There is little doubt that we are living in uncertain times. Recent political events are challenging the neo-liberal, progressive and internationalist political order to which we have become accustomed. Whether Scotland will remain part of the UK or become an independent country is an open question. Faced with such events, it is easy to become unnerved and to look for security in political and economic structures.
Christians should have a different perspective. The Biblical narrative tells us that God overrules the affairs of nations and intervenes in human history to achieve His purpose. This was most clearly demonstrated in the death and resurrection of Jesus Christ, which we remember at Easter.
This decisive divine intervention in our world brought both the promise of new life and judgement upon sin. Christ is described as the “ruler over the kings of the earth” (Rev 1:5). When a political society sets itself up in opposition to the authority of Christ and prioritises the worship of money and materialism, God will eventually intervene to frustrate its ambitions.
In the secular West we have largely abandoned any serious attempt to apply Christian values to social policy. Instead, we have set up idols of the secular state, globalisation, materialism and individual autonomy. The poor, those who are inarticulate, and the most vulnerable, are often neglected and exploited within this system. We should not be surprised, therefore, if those idols are being shaken and proving unable to deliver our aspirations.
The worship of personal autonomy is seen perhaps most clearly in the current debate over abortion. Advocates of abortion claim that it is a woman’s right to choose. Astonishingly, pro-choice campaigners are calling for the law to be liberalised so that abortions can occur up to birth in any circumstances.
Fortunately, most of our politicians are unlikely to support this proposal, which borders on infanticide, but they are also unwilling to recognise that a human life is taken every time an abortion occurs. Every year, around 12,000 lives in Scotland, 200,000 in the UK, and at least 40 million worldwide are ended by abortion. It is the most prolific human rights abuse in the world today.
In 2004, the then First Minister, Jack McConnell, expressed concern about Scotland’s falling population, stating that we had a shortfall of 500,000 people which was holding us back economically. Although our population has increased slightly since then, more than 500,000 abortions have occurred in Scotland since 1967. We have a demographic crisis with an aging population and not enough people of working age to pay future pensions. A similar trend is observable throughout the Western world.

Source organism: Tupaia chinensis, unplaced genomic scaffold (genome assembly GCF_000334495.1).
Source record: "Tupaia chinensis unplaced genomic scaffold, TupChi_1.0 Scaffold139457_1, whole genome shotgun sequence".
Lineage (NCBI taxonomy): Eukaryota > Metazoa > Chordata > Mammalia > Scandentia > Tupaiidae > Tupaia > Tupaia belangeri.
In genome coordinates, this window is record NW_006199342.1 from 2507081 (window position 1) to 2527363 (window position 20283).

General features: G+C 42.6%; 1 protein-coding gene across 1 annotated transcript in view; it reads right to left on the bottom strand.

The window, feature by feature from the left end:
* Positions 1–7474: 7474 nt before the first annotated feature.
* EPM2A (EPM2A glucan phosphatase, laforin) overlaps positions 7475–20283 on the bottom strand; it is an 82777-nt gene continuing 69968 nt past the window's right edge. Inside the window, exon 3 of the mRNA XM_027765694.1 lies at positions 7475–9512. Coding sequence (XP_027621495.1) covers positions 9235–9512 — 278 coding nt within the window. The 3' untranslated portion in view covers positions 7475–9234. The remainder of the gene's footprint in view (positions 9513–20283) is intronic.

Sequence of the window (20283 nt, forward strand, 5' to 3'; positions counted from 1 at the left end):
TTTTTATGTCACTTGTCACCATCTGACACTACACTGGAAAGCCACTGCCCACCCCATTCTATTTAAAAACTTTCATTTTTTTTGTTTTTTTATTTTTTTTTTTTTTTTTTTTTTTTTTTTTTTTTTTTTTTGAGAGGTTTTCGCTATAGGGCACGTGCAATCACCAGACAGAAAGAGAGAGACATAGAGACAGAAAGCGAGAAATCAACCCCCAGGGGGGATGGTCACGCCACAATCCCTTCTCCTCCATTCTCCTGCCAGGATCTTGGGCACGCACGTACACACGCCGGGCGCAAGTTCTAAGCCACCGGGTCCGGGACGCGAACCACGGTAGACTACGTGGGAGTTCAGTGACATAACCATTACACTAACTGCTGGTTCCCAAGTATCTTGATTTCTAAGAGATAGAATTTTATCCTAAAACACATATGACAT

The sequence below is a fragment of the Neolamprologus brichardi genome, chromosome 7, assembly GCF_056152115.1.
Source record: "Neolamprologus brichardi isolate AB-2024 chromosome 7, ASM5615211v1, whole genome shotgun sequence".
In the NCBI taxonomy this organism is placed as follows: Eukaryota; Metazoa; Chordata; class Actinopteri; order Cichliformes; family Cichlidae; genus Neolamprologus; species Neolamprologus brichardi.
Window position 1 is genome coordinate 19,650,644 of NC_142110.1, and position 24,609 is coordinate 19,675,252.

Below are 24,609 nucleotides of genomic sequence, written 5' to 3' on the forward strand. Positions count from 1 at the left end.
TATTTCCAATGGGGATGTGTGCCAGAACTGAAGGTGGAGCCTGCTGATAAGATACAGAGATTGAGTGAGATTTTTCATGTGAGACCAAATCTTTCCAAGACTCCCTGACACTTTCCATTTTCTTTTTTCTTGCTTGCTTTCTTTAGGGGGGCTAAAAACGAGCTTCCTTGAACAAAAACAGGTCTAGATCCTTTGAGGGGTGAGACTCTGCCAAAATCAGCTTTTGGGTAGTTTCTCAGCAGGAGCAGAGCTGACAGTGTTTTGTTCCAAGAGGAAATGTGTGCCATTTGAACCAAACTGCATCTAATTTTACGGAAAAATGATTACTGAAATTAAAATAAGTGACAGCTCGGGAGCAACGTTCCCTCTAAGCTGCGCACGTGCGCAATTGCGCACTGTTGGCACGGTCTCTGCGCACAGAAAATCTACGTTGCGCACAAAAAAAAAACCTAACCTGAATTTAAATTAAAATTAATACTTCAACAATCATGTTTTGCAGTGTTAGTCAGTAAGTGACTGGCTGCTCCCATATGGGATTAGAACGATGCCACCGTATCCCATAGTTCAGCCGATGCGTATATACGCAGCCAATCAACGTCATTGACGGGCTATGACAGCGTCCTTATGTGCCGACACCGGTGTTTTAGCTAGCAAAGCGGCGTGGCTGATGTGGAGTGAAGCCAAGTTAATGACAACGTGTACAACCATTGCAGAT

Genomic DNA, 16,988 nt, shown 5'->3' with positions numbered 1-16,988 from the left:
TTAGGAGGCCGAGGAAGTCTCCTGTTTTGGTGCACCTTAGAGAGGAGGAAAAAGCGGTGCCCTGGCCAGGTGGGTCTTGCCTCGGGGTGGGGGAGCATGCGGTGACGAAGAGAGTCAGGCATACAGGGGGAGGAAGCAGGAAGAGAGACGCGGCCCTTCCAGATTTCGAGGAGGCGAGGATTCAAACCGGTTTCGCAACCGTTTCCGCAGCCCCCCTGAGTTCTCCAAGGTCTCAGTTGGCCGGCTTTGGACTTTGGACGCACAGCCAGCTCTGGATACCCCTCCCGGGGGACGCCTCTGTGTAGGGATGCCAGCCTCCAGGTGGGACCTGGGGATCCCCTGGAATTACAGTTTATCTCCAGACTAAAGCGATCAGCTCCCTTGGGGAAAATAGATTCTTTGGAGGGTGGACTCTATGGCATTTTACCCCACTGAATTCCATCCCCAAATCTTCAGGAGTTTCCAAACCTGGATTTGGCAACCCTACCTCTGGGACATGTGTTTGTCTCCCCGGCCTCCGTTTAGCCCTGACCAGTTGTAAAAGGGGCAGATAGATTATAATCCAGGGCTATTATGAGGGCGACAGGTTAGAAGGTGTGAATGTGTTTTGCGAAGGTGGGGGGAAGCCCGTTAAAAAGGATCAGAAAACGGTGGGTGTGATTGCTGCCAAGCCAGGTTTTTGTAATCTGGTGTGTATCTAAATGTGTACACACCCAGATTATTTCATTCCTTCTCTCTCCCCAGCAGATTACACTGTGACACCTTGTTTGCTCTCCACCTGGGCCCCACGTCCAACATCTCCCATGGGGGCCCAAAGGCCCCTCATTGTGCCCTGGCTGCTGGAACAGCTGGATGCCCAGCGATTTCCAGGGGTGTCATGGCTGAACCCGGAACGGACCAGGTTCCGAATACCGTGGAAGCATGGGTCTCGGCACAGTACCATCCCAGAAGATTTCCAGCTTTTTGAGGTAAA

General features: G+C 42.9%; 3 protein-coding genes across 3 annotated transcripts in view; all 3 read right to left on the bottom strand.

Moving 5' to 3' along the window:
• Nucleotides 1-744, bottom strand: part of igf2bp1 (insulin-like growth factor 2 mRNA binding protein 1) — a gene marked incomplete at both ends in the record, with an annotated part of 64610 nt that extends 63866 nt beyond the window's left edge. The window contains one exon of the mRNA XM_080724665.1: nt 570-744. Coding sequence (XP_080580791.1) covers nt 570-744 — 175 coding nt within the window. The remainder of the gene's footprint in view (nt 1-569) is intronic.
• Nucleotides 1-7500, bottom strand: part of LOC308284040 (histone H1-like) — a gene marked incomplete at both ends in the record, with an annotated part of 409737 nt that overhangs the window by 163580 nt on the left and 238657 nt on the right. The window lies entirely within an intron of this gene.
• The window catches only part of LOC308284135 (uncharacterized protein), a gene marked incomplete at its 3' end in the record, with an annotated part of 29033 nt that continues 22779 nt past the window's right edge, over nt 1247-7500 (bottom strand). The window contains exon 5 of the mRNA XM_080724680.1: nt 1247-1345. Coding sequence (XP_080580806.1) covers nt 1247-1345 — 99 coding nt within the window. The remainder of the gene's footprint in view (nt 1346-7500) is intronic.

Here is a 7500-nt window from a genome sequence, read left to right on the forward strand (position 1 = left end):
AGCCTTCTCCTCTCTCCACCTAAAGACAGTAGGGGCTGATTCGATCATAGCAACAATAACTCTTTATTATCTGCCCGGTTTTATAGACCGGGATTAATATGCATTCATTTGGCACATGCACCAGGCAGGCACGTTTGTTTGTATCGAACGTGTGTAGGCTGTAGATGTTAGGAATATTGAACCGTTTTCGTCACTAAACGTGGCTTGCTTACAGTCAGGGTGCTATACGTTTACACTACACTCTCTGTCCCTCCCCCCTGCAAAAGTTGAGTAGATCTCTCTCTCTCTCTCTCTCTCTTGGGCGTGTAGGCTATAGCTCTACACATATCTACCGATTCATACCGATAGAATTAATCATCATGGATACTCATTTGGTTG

Not content on limiting this demographic timebomb to ourselves, Western governments, the EU and the UN are prioritising the funding of abortions and population control policies in developing countries. The new US administration recently reintroduced the Mexico City Policy, which bans Federal Government money from being used to fund foreign NGOs which conduct abortions. European governments are leading the attempt to make up the shortfall in the funding of abortion providers.
Already this has received pledges of $49 million. The UK declined to contribute additional money, but this should be seen within the context of the Department for International Development (DFID) being one of the largest financial supporters of abortion. In 2016/17, DFID contributed £334.9m to population control programmes, abortion and reproductive health. Marie Stopes International, which has conducted more than 5 million abortions in developing countries, was given £44.5m by DFID in 2016.
Women are also victims of abortion, many finding themselves with little real choice owing to financial, family and social pressures. Regret and feelings of guilt are not uncommon. We should be providing alternative options for women by ensuring that there is sufficient financial and social support for those experiencing crisis pregnancies. Often, informed choice is more a slogan than a reality. The Christian understanding is that human life is a gift from God and should be cherished. The good news of Easter is that the death of Jesus overcame the sin of the world. That includes every single innocent life taken as a result of abortion. God’s offer of forgiveness, restoration and new life is available to every person if we turn away from sin and put our faith in Jesus Christ.
Governments and nations can experience the mercy of God, but also, ultimately, will be subject to His judgement if they practice unjust laws.
Dr Gordon Macdonald is Parliamentary Officer of CARE for Scotland.